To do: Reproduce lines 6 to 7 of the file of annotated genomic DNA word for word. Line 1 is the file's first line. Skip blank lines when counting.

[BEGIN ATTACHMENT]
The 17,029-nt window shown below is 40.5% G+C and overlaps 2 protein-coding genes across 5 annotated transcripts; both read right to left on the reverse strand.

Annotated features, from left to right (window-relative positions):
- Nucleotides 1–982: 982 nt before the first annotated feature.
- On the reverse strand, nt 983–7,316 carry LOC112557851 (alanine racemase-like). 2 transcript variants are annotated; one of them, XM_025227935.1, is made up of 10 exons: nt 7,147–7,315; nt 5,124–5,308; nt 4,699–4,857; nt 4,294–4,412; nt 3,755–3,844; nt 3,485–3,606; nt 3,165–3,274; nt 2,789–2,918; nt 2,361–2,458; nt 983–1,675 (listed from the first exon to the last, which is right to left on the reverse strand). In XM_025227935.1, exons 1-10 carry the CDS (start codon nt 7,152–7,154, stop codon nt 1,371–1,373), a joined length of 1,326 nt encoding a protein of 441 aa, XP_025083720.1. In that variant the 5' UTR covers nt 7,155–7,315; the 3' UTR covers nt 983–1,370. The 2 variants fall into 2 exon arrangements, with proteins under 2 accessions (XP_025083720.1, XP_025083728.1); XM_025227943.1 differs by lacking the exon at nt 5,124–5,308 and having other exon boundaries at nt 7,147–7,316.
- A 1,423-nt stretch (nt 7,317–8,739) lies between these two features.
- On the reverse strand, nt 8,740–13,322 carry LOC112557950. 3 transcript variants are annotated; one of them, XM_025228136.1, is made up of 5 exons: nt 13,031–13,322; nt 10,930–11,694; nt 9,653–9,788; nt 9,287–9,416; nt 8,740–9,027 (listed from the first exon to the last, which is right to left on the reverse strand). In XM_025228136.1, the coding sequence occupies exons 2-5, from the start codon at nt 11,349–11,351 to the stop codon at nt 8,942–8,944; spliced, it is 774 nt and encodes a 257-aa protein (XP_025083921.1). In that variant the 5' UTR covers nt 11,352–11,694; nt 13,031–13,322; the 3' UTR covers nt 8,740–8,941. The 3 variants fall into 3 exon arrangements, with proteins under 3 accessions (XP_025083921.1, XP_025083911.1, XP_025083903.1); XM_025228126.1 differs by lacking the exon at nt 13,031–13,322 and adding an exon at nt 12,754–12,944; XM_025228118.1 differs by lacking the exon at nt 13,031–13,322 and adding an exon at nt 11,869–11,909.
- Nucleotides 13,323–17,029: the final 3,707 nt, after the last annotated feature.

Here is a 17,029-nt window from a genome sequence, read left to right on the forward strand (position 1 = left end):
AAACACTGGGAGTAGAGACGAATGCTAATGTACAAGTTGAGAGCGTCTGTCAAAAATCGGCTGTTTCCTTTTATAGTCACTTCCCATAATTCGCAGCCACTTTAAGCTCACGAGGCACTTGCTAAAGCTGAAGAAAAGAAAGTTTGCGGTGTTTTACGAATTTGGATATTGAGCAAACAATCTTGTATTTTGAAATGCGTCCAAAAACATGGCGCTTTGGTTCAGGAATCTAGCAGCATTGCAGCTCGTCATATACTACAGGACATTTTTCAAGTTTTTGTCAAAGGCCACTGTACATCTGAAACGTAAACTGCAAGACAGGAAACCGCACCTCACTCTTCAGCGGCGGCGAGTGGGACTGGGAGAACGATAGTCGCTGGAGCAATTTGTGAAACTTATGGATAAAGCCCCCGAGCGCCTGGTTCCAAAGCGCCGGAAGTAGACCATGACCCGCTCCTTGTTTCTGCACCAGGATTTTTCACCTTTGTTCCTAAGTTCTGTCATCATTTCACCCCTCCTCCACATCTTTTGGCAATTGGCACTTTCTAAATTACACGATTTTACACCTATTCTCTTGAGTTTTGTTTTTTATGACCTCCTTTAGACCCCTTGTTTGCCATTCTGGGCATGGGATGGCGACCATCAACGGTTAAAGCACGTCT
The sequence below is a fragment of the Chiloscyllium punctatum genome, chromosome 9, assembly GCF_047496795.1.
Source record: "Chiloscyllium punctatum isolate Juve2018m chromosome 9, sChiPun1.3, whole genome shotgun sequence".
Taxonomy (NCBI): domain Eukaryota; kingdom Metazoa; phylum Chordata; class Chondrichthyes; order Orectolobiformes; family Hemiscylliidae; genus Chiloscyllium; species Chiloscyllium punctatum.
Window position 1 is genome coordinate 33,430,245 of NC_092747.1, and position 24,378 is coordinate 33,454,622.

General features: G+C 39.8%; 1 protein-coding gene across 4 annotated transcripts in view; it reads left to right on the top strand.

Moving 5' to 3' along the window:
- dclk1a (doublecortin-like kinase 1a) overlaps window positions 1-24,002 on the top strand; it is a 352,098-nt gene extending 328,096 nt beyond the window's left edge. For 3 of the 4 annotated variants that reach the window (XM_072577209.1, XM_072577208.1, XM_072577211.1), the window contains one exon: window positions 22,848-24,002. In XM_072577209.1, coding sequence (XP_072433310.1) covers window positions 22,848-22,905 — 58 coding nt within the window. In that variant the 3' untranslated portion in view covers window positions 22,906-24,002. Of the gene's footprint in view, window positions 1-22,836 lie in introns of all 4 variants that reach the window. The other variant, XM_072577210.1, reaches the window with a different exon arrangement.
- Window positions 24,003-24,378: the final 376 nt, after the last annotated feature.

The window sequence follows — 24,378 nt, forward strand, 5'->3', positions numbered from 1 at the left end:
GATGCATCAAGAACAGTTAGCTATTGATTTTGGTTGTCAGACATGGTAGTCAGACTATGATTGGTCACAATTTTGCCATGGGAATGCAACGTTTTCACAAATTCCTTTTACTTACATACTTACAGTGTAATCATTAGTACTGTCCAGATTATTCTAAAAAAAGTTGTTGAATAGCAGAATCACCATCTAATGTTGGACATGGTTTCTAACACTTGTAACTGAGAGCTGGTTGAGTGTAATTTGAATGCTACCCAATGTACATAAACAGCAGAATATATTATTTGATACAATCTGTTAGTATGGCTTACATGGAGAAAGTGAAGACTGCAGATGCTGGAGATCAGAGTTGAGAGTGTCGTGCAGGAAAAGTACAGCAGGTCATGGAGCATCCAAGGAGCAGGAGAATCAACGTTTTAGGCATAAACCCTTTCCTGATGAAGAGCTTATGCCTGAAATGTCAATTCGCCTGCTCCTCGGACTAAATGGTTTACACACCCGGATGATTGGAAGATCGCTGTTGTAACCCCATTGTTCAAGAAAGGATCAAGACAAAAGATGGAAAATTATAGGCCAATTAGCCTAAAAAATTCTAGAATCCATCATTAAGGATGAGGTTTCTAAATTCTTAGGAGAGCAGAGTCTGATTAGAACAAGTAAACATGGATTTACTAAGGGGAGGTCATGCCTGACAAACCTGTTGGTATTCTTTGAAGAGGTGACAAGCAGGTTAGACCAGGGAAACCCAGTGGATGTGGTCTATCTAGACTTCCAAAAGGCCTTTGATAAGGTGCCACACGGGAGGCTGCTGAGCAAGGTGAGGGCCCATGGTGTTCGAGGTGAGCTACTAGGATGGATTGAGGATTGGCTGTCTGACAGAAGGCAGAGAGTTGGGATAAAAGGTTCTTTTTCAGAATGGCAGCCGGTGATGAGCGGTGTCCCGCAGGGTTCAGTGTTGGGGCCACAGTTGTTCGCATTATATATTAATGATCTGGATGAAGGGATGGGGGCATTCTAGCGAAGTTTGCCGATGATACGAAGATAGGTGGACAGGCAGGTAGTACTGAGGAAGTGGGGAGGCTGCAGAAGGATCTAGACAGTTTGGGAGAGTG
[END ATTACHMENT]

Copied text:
- On the reverse strand, nt 8,740–13,322 carry LOC112557950. 3 transcript variants are annotated; one of them, XM_025228136.1, is made up of 5 exons: nt 13,031–13,322; nt 10,930–11,694; nt 9,653–9,788; nt 9,287–9,416; nt 8,740–9,027 (listed from the first exon to the last, which is right to left on the reverse strand). In XM_025228136.1, the coding sequence occupies exons 2-5, from the start codon at nt 11,349–11,351 to the stop codon at nt 8,942–8,944; spliced, it is 774 nt and encodes a 257-aa protein (XP_025083921.1). In that variant the 5' UTR covers nt 11,352–11,694; nt 13,031–13,322; the 3' UTR covers nt 8,740–8,941. The 3 variants fall into 3 exon arrangements, with proteins under 3 accessions (XP_025083921.1, XP_025083911.1, XP_025083903.1); XM_025228126.1 differs by lacking the exon at nt 13,031–13,322 and adding an exon at nt 12,754–12,944; XM_025228118.1 differs by lacking the exon at nt 13,031–13,322 and adding an exon at nt 11,869–11,909.
- Nucleotides 13,323–17,029: the final 3,707 nt, after the last annotated feature.